Telephone operators, also known as switchboard operators or telephonists, are the first point of contact for callers to an organisation. They answer incoming calls, directing callers to the appropriate person or department, and connect outgoing calls, where internal staff encounter difficulties in obtaining a number.
Work varies between organisations, but generally includes connecting calls, answering enquiries from customers, reporting faults, testing lines and taking messages. Some typical types of work include:
Operators normally wear telephone headsets and work at a computer. They call up directory databases and connect calls using automated equipment. The role is increasingly combined with that of a call centre operator. For further details, see Call Centre Operator.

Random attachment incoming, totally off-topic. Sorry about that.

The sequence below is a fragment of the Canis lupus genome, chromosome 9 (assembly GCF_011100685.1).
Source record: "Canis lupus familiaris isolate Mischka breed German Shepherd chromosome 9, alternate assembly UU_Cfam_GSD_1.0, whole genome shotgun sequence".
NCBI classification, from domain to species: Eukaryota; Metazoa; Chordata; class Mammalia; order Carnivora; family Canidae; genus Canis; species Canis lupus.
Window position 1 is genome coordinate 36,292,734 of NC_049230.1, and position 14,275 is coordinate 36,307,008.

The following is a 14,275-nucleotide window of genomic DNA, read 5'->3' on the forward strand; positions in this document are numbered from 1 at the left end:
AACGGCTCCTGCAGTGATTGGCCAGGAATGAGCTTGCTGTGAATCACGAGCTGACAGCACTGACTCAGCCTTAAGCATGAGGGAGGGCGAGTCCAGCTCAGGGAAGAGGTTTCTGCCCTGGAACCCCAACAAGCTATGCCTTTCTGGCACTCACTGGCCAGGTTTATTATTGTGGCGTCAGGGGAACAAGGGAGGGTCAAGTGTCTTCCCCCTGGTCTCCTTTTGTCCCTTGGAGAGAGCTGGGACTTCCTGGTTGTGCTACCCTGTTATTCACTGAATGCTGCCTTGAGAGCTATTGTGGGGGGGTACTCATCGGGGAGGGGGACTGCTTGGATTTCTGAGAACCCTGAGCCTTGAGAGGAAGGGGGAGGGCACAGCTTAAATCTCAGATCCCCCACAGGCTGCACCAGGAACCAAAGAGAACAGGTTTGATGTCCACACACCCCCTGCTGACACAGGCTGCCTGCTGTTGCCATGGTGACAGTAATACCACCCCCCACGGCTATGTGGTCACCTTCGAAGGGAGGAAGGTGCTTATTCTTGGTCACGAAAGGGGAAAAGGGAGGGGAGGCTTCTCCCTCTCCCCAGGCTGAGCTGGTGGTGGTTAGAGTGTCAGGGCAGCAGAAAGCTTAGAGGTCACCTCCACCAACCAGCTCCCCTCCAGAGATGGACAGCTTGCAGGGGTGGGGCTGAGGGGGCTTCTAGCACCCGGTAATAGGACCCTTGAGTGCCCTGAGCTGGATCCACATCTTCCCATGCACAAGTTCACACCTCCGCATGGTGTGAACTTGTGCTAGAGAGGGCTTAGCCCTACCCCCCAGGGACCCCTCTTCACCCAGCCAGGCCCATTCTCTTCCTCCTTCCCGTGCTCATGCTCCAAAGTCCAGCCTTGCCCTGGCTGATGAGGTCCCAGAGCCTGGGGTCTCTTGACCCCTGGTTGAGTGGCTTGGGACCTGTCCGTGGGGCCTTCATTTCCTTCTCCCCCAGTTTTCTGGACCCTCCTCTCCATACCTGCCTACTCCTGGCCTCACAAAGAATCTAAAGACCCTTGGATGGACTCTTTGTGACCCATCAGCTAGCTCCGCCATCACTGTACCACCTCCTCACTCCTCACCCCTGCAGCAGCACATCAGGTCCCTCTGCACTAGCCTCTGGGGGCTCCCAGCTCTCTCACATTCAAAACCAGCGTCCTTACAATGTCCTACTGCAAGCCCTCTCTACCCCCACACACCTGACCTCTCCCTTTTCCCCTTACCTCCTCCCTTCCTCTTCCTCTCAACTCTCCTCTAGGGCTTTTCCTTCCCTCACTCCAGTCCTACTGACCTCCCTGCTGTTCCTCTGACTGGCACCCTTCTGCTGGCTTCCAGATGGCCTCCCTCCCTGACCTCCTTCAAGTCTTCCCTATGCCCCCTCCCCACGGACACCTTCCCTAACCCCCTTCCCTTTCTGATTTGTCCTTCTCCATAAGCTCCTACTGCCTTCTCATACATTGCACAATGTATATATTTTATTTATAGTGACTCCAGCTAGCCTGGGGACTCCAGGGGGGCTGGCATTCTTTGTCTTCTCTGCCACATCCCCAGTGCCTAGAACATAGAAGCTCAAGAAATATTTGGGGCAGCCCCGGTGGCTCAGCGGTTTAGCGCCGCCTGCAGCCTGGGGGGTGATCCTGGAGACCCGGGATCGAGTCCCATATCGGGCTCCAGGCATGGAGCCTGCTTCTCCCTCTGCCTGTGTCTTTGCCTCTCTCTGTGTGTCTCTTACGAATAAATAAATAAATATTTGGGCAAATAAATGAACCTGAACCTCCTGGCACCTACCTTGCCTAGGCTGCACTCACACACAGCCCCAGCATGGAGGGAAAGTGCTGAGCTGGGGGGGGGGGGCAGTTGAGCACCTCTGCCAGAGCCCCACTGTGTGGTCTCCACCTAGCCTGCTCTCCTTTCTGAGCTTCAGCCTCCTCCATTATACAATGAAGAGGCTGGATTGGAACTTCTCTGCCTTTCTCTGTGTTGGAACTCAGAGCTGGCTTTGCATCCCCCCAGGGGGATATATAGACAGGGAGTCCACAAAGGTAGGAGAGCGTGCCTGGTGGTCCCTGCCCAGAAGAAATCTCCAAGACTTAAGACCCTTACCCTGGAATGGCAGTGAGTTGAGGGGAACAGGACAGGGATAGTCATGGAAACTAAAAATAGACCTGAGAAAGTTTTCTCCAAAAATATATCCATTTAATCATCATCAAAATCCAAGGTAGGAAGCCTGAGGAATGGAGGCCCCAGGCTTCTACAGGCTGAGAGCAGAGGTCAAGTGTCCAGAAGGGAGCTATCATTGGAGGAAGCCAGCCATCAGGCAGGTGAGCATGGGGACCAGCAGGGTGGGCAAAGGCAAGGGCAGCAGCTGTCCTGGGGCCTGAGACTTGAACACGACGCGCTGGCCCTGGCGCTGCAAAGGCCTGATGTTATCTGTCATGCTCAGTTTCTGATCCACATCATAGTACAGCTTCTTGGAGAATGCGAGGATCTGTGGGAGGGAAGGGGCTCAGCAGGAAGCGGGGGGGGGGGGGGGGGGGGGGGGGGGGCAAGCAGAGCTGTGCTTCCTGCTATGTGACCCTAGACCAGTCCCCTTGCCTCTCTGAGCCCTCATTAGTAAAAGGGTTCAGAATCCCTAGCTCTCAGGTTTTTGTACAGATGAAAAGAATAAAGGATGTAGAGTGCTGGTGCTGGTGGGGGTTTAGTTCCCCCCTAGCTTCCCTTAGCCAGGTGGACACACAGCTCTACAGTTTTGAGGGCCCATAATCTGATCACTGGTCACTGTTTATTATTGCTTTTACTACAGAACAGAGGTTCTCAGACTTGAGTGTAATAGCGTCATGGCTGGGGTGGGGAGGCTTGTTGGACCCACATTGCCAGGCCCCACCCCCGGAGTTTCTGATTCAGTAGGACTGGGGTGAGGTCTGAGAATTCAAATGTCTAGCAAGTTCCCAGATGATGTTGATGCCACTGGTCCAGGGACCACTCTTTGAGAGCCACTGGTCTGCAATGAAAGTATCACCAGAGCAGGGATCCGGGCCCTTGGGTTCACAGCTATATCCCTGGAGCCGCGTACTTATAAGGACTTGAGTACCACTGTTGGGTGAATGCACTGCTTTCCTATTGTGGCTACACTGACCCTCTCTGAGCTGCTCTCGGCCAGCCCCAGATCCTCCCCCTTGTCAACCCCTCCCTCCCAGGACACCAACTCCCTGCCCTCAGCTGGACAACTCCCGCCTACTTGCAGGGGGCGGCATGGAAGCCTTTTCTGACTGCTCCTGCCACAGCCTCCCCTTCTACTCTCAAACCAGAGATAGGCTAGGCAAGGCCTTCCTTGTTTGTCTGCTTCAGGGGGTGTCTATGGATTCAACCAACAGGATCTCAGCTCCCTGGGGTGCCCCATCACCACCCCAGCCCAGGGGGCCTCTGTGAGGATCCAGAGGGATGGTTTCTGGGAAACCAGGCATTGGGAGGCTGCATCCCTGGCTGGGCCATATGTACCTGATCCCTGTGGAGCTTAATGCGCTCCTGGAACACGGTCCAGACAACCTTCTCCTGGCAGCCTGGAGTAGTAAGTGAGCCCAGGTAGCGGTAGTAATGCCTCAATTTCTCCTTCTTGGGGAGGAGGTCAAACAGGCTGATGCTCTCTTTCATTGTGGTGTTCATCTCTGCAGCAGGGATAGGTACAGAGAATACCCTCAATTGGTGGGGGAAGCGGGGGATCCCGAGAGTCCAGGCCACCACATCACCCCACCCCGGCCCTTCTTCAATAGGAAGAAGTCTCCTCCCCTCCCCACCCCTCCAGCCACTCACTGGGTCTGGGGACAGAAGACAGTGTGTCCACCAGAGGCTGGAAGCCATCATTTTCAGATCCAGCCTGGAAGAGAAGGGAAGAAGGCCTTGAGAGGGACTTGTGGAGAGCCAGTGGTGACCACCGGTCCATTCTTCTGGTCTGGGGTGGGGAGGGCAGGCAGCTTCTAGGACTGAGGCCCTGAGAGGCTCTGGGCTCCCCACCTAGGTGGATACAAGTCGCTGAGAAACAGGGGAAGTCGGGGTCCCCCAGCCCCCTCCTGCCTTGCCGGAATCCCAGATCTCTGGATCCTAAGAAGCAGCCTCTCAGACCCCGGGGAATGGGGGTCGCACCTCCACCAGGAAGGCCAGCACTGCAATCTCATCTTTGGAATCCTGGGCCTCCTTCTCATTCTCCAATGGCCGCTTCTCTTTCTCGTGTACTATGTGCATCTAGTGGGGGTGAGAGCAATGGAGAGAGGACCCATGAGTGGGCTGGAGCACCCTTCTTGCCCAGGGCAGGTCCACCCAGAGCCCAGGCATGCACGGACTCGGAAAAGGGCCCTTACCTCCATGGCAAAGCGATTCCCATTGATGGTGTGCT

Full-time telephone operators normally work 35 to 40 hours a week. Where a 24-hour service is provided this may be on a shift system. Part-time, evening and weekend work is common.
Telephone operators work in offices or call centres. In smaller companies, they often combine the role with reception and clerical work.
To be a telephone operator, you should:
Depending on the business, multilingual skills may be required.
The telecoms sector is growing and there are opportunities for this kind of work throughout the country in the public and private sector, for example, banking, insurance, telesales, hospitality and front-of-office.
Career progression would normally involve moving into supervisory and management roles, training, administration or human resources.
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